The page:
Save your cash on and skip the slow-moving, turgid and criminally inane Thor: The Dark World. It is an improvement over the first Thor film, but there is lethargy in all the action scenes. Nothing seems crisp or crucial in the physical battles, although there is some good cgi of London smashed to pieces by the invasion of the Dark Elves. Chris Hemsworth as Thor talks like a bad High School drama student who is trying to force his voice into a lower register--he sounds like he's trying to suppress a burp while he speaks--and there is a frown on his face through the film that makes him look as though someone gave him a shot of castor oil.Tom Hiddleson as Loki is inexplicable anyway you look at-- he fluctuates between glee, sorrow, and rage raggedly, scene to scene. Plus he is incapable of not looking like Data from Star Trek: Next Generation. Anthony Hopkins as Odin is utterly disengaged from the whatever is going on around him, and appears rumpled and ready for a nap, while Natalie Portman, consistently the least charismatic actress I can think of, moves through this movie in a variety of self-loathing postures, as though in pain realizing everyone she knows will see her in this expensive windup toy of a film.
A Thor movie could be entertaining if there was the right cast, director and script, a crew that had a feel of the source material, ie, the Marvel comic book, not the original Norse legend. This is an efficient, professional bit of filmmaking and does provide a moment or two of entertainment, but the cast is so indifferent--either phoning it in or gnawing the scenery--and the plot points so diffuse, distracted and pitifully predictable, in blockbuster terms, that what we have is an expensive, noisy apparatus utterly without charm. What's missing is the grace, energy and, yes, basic good humor and humanity of the original Kirby/Lee comic book tales. Jack Kirby had an extraordinary visual imagination and a capable rendering of his version of Asgard could have been simply magnificent, magical even. What they settled for were computerized variations of Shangri La from Lost Horizon. Worse, the make-believe city resembled a cross between Hearst Castle and an M.C.Escher painting. That, combined with the sluggish momentum this movie is barely capable of, is quite enough to make you calculate how much you worked to make the money for the ticket you bought to see something that finally made you feel like a moron for seeing. They've thrown a lot of things in the air for this juggling act, and too many things hit the stage they're playing on.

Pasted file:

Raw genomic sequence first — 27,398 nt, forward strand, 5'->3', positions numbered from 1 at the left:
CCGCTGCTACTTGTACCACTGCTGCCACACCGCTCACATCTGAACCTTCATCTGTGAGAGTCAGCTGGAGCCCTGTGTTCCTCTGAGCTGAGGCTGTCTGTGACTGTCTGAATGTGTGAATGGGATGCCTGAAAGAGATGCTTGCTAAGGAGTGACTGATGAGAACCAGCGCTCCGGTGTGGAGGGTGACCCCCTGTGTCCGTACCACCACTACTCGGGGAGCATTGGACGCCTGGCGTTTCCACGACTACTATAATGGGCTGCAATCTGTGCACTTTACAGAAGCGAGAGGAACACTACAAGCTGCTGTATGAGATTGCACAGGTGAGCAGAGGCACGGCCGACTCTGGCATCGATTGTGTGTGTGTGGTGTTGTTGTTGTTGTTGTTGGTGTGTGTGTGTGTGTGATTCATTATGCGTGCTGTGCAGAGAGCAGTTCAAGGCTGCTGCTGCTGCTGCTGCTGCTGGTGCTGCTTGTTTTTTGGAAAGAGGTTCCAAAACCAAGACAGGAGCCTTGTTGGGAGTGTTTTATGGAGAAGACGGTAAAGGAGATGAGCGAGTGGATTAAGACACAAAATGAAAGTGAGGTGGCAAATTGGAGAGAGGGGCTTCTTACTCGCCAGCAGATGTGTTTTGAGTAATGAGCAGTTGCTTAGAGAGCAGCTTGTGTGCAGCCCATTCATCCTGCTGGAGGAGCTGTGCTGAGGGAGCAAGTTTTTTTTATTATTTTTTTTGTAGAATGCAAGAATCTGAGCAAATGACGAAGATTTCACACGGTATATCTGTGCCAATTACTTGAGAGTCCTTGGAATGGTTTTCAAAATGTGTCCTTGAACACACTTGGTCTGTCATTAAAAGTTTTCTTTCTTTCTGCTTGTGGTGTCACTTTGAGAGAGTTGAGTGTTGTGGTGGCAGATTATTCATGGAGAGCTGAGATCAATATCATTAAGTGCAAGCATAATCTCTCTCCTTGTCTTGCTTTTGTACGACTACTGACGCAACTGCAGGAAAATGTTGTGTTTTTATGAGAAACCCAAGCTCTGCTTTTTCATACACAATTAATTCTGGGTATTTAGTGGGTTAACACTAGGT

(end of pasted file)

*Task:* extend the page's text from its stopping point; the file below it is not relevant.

It's not that I object to happy endings -- in this case, each of the characters played by Sam Jackson and Ben Affleck realize the exact nature of their wrongs and wind up doing the right thing by the world and themselves -- it's that I want the fictional solutions to seem fictionally plausible. The concentration of the events into one day snaps credulity, and while you're wondering whether this is an alternative universe where there are 76 hours to a day, the film drags way too much in key areas. Jackson and Affleck are both quite good here, but in the crush of the events that are eating our protagonists up, there is too much reflection, too much self-examination, too much fortuitous circumstance for the characters to redeem themselves. The irony is fine, but Affleck's flailing do-gooding at the end is a stretch, theatrical without being dramatic.
Like the film as a whole.